In fact, Half Past Fate is structured as a slow-burning countdown – a series of time jumps to be exact. Every new chapter starts with a timestamp: 12 hours ago or even 8 years and 6 months ago, and that bit of information sets the stage and makes starting every new sequence feel fresh. Each chapter usually stars a different character, so not only do you continually jump in time, but also from protagonist to protagonist. Most flashbacks get closer and closer to the present, building excitement and keeping you wondering what has occurred since we saw these characters last.
Sometimes you’ll see familiar faces in these different times and places, but you’ll also notice subtle changes in their approach to life and relationships throughout the timeline, which only adds to their richness as people with individual backgrounds and circumstances. Some of the main characters are more fleshed out than others, but this doesn’t affect the experience much as you’re busy connecting all the dots together. Still, I wish I was able to learn just a little more perspective and backstory details about the ones given less attention.
One of the more dramatic storylines is when Jaren must try to find the final digits of a phone number and ends up having an adventure all around the city just to arrange a potential date. The whole sequence made me smile, as I was rooting for him to find this little piece of information, performing some old-school sleuthing, doing random favors and even joining a ramen-eating competition, all for the chance to meet the stranger once again.
There is no voice acting in either game, but conversation between characters is written well for the most part and sounds authentic to each character. There are some minor hiccups in the dialog feedback, however. One example involves Jaren finding a lost wallet. Before discovering it, I’d already spoken to someone claiming to have lost his, yet when I located the wallet later on, Jaren says, ‘I should see if it belongs to anybody,’ as if you’ve never met the person beforehand. Fortunately this kind of thing is rare, as most of the puzzles and dialog branches offer logical, consistent feedback.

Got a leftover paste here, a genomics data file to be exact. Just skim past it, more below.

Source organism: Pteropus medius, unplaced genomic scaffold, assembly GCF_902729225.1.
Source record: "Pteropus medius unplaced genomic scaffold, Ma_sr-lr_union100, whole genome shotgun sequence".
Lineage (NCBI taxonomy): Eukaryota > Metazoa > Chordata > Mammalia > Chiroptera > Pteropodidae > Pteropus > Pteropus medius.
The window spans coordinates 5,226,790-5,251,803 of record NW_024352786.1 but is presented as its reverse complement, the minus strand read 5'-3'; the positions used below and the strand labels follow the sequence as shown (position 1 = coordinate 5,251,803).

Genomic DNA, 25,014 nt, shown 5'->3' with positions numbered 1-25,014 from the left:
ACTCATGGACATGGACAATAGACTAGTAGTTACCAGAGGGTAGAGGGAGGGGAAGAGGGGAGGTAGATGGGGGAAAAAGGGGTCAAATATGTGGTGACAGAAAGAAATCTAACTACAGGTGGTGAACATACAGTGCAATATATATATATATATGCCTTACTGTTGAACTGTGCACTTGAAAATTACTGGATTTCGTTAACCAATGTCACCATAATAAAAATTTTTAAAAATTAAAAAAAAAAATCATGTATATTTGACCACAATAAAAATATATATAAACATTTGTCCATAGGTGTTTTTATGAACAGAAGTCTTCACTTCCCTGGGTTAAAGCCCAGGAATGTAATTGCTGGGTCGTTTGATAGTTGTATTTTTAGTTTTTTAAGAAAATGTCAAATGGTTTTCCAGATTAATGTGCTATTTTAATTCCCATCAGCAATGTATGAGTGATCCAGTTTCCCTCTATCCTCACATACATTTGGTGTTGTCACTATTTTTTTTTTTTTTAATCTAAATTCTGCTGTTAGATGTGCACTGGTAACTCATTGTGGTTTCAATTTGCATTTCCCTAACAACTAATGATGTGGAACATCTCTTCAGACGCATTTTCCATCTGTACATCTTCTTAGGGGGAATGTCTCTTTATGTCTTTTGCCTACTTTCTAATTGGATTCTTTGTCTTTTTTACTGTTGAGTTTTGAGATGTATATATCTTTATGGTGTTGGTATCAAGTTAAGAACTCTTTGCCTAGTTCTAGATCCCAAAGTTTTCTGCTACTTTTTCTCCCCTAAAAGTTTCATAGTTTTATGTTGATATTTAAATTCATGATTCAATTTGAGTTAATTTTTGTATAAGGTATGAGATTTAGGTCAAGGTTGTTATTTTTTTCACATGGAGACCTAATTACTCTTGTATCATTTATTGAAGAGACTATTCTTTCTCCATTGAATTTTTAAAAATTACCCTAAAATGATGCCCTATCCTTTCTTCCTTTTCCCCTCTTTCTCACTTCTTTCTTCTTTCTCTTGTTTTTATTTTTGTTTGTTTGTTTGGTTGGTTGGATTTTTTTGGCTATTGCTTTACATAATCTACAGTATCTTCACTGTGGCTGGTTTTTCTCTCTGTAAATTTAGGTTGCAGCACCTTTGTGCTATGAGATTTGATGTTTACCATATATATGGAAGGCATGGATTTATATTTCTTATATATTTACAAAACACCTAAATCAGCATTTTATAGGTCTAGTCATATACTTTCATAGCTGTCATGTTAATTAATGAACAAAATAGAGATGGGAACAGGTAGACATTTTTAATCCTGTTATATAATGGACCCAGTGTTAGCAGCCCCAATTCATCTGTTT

For the short spin-off Romantic Distancing, the romance in question begins in a computer shop where Stephen, a jock with zero knowledge of computers, gets some much-needed help from the store’s cool cashier, Robin. They hit it off and agree to have their first date, but a city-wide lockdown is issued the next day, and so these two must resort to getting to know each other better online through their phones and computer screens.
Watching Stephen and Robin having to check the internet connection just to make an online call so they can share their days and activities with each other through webcams is all so relatable, especially these days when work meetings and many social exchanges are held through video conference. But all the enthusiasm and fun of a budding relationship soon gets tested as their views regarding safety protocols prove to conflict with one another. This is where the challenge lies, and unlike in Half Past Fate, where the storyline is more set in stone, here the choices you make towards the end will decide the success or failure of the relationship.
Details like the six-feet-apart stickers plastered on the street to keep safe distances between pedestrians, or traditional vendors now selling online through a food app during this pandemic are some of the most notable changes from the original. Such differences are integrated into the narrative as well, as the fledgling couple try to adjust to the new situation. But despite these ominous reminders of danger and the conversations about pandemic-related fears, all the while trying to make a relationship work, Romantic Distancing is not all bitter. It’s a sweet story about new love, hope, and at the same time, creating adult choices. Since I played it before its predecessor, it was interesting to go back and see the two main stars of the pseudo-sequel as minor NPCs in the original. And if you choose to play Half Past Fate first, you’ll welcome the chance to see these seemingly insignificant background characters leading fully fleshed-out lives with their own families, personal interests and living spaces.